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A Times Editorial

Our homegrown financial crisis

There are so many zeroes involved in the global financial meltdown it is easy to forget one way it happened here at home. In the past four years, Sang-Min Kim, a 34-year-old tattoo parlor owner, bought and sold some 90 homes across Tampa.

Most of those he sold are now vacant. Many loans dwarfed the true value of the properties, and some borrowers had no visible means to repay. And the bad mortgages were approved or assigned by many of the same institutions that are lining up for billions of dollars in a taxpayer bailout. No wonder there is little public sympathy for financial institutions whose greed and recklessness helped create this mess.

The U.S. attorney in Tampa, A. Brian Albritton, said last week the profile of Kim by the St. Petersburg Times' Michael Van Sickler raises "concerns" that interest the chief federal law enforcement officer for middle Florida. They should. Kim made millions selling homes in some of Tampa's poorest neighborhoods. A stucco home on N 17th Street sold for $300,000 in 2006 with a no-money-down mortgage. The owner defaulted, the bank took it back and now the house could be had for $35,000 cash. Another buyer defaulted within months on a $138,000 mortgage for a home in east Tampa; it is now listed at $29,000. According to Hillsborough County property records, buyers paid Kim $10.7-million for homes he bought for $6.5-million. Many have code violations. More than a third of the homes he sold are in default.

Kim made his money during the same period that the Bush administration — in response to aggressive lobbying by the banks — backed off cracking down on the mortgage industry. Records released last week show that some lenders warned of "horror stories" from the proliferation of no-money-down, interest-only mortgages. Yet regulators stalled any action after hearing from — among others — Washington Mutual that such mortgages were "more safe and sound" than many fixed-rate mortgages. This year, WaMu became the biggest bank failure in U.S. history.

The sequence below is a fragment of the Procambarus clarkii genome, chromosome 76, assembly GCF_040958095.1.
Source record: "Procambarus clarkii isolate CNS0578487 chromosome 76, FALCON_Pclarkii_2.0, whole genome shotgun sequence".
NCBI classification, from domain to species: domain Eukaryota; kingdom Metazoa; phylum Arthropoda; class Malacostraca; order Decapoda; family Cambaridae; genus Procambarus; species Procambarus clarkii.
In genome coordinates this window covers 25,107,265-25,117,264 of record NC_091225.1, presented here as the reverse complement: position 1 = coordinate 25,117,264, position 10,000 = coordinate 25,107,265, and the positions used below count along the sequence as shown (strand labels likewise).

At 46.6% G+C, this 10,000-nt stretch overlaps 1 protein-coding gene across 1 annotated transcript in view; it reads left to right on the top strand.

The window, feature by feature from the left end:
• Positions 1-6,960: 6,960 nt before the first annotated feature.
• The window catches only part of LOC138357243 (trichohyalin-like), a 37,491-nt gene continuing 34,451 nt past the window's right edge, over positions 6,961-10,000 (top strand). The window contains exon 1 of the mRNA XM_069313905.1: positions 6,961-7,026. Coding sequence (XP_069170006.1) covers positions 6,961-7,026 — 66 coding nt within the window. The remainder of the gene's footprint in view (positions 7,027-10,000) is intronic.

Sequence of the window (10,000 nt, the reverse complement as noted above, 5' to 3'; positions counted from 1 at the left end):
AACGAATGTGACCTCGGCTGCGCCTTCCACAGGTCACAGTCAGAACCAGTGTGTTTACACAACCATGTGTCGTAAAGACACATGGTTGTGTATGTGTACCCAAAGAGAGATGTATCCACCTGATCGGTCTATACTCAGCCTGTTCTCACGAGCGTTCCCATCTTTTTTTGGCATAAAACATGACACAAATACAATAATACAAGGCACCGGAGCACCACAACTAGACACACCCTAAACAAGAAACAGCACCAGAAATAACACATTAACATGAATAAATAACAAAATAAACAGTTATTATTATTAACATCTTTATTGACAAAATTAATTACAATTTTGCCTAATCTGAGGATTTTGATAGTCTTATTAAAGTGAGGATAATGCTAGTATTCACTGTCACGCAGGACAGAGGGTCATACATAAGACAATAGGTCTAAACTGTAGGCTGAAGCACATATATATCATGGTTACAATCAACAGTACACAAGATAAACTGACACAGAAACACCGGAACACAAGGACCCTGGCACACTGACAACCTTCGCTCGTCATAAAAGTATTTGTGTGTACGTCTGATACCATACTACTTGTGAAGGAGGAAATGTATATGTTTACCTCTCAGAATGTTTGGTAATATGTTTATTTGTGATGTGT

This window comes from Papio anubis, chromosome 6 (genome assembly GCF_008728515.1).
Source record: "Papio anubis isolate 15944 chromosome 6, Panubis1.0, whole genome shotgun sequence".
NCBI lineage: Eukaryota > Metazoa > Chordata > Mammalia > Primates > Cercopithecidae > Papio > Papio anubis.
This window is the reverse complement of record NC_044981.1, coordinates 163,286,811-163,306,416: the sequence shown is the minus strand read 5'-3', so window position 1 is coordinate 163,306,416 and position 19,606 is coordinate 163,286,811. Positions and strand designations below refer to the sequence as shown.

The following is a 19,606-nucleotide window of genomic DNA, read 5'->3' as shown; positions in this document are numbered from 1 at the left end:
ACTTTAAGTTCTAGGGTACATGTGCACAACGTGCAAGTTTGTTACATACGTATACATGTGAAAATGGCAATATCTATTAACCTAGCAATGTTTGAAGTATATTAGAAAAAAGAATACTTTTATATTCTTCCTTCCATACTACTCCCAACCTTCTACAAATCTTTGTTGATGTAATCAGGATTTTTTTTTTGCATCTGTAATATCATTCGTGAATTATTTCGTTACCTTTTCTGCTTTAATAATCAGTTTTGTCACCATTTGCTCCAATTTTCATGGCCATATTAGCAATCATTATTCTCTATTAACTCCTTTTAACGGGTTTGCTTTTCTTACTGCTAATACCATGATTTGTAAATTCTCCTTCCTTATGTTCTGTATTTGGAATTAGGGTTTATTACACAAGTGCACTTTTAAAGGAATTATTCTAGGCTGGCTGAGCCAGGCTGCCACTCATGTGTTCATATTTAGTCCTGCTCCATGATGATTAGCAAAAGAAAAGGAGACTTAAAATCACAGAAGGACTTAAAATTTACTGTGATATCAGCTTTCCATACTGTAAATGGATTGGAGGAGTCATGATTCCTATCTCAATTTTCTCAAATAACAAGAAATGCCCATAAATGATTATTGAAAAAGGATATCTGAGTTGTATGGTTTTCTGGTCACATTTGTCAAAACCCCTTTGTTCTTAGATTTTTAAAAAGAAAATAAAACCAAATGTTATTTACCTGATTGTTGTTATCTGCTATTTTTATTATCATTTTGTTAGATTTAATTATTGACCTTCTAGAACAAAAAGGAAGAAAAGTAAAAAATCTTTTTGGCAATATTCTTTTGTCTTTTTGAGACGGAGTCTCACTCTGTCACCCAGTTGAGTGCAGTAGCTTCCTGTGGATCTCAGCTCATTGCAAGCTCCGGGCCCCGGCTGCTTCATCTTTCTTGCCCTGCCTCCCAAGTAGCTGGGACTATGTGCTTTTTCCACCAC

Regulators backed off from proposals that could have stopped some of the very abuses the Times found in Tampa. The moves would have required banks to increase efforts to verify that borrowers could repay and put a cap on risky mortgages to protect the holders of mortgage-backed securities. But dozens of sales by Kim that ended up in foreclosure showed almost no oversight. Multiple loans from the same bank branch would go to questionable borrowers. Some institutions made multiple loans within months to people buying from Kim only to have all those loans default.

Federal authorities need to investigate these failures. One "closer" — who processed loan applications that an underwriter had already reviewed — likened her job to an assembly line. "We had quotas we had to meet," she told the Times. "We didn't have time to look at them." In the FBI's Tampa division, the number of "suspicious activity" reports from lenders nearly quintupled between 2004 and 2007, from 430 to 2,041. Though that is a heavy case load for an agency also fighting terror, mortgage fraud has exacted a heavy toll on the nation and this community. A report released Tuesday put Florida first in the nation and Tampa second in the state in the amount of suspicious loan activity. Holding those who committed fraud and crippled the financial system is a good use of the government's time and resources.

Our homegrown financial crisis 12/06/08 [Last modified: Thursday, December 11, 2008 12:06pm]

    

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